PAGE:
The Living Classroom Program, which provides garden-based science lessons in the Los Altos School District, is thriving.
The program has sustained growth rates of 50 percent per year over the past two years, providing more than 400 lessons to students in grades K-7 this school year alone.
“The teacher and student feedback from the lessons have been extremely positive, and we are thrilled that more and more students are getting this important exposure to the natural world,” said Nadia Jankovic, Living Classroom docent. “The lessons are science based and tie very well to the children’s school curriculum, helping reinforce what is being taught in the classroom with a hands-on, nature-based focus that the kids really enjoy.”
Founded in 2008, the Living Classroom operates in all seven district elementary schools and is piloting seventh-grade science lessons at Blach Junior High School in the spring.
Trained volunteers conduct the lessons primarily outdoors. Specially designed school gardens featuring California native plants and raised planter boxes for edibles are the backdrop for most of the lessons, which also cross into math and social studies.
The increase in demand for lessons has prompted a consequent need for additional docents, particularly in the fall and spring, when the concentration of lessons is greatest.
“We are trying to get the word out to parents and community members that we are in a hiring mode – no experience necessary – just an interest in teaching children the wonders of nature and a few hours a month. We take care of the rest,” said Mike Sanderson, program director. “One of the most satisfying experiences you can have as a volunteer docent is to see the genuine excitement on children’s faces when they are really engaged, with all their senses, in learning. Seeing that sense of wonder and connection that children make, sometimes for the first time, with something living in the garden, is truly magical.”
The school gardens have experienced similar growth, with more than 30 gardens gracing the campuses. A new native habitat and raised-bed garden is scheduled for installation at Gardner Bullis School in late February. The school PTA, which is funding the project, will receive a rebate from the Santa Clara Valley Water District because it is replacing a lawn with a water-conserving garden. Several local Eagle Scout candidates will help install the garden.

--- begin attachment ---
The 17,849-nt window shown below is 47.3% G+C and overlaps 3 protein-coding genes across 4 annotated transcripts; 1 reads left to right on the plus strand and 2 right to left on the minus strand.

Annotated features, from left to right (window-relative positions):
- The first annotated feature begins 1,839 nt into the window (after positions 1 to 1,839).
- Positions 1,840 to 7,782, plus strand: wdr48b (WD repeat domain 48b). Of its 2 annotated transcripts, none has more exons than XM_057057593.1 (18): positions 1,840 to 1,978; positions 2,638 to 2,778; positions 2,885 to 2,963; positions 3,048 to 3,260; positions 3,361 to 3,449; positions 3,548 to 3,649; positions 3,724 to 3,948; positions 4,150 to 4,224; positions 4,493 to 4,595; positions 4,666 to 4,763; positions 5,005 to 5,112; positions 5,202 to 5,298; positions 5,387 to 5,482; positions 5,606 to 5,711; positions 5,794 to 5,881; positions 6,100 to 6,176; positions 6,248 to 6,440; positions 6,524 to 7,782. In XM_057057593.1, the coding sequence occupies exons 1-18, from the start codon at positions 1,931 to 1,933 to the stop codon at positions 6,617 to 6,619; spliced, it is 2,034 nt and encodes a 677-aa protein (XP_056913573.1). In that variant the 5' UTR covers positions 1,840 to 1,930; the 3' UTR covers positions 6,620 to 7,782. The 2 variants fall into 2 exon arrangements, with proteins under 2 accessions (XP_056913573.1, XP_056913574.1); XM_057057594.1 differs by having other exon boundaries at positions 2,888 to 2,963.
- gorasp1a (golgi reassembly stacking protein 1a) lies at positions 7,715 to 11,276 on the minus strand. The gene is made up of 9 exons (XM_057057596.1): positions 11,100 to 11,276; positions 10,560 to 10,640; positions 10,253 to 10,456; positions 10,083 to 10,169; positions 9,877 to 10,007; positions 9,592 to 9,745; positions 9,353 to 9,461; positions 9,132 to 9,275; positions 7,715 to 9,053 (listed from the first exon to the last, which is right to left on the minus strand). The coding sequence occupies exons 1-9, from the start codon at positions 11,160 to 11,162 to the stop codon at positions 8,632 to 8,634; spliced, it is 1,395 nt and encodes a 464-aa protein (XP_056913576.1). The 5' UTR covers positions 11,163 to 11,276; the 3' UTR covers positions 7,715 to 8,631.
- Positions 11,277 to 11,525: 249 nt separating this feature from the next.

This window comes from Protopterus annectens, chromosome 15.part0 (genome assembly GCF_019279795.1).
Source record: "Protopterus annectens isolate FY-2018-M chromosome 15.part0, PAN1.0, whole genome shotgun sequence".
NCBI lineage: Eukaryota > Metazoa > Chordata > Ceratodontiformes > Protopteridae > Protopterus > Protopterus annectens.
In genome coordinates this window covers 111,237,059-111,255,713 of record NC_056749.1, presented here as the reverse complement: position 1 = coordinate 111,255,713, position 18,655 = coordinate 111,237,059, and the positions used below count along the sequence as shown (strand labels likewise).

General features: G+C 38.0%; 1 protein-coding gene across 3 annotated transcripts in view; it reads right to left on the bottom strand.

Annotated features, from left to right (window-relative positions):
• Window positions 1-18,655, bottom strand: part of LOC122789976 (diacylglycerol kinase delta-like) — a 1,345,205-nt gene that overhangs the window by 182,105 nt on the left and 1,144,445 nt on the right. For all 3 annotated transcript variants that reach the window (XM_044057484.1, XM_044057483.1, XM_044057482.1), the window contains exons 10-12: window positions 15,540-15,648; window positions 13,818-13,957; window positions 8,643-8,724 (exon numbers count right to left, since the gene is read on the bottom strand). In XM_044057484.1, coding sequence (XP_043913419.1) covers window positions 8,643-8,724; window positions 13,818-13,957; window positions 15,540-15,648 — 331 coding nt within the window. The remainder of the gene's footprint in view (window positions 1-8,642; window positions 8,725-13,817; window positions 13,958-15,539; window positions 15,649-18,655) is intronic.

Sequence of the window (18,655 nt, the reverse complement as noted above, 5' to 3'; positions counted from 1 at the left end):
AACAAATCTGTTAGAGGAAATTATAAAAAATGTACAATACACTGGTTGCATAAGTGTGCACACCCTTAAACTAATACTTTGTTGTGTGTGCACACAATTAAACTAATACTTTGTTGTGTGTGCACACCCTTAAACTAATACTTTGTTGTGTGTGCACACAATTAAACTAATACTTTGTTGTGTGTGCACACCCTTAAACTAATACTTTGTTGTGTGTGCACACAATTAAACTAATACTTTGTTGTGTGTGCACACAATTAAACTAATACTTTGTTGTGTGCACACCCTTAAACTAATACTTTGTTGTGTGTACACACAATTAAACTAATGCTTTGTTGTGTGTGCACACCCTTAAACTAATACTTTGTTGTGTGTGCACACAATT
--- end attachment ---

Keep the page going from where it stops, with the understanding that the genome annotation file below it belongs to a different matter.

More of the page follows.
Egan Junior High School is designing an educational garden for the garden-based lessons, and Covington School plans to add planter boxes for garden space. New gardens have also been planted at Santa Rita, Covington, Loyola, Almond and Blach schools since last summer. Springer School is slated to add a sturdy greenhouse to its comprehensive garden.
Since its inception, private donations have funded the Living Classroom. Local foundations such as the David and Lucile Packard Foundation, the Los Altos Educational Foundation, the Morgan Family Foundation and the Los Altos Community Foundation Youth Philanthropy Program and other businesses and individuals have kept the program afloat for the past three years.
“This program has been amazing in how much community support it has generated. I guess its whole premise of experiential learning through exposure to living things really resonates with people,” said Living Classroom docent Candice Stark. “It’s been such a positive addition to our schools – not only the lessons themselves, but the gardens which the children see and experience every day.”
Two spring volunteer training sessions are scheduled, 9-11:30 a.m. March 1 and 8 in the Los Altos School District Board Room, 201 Covington Road.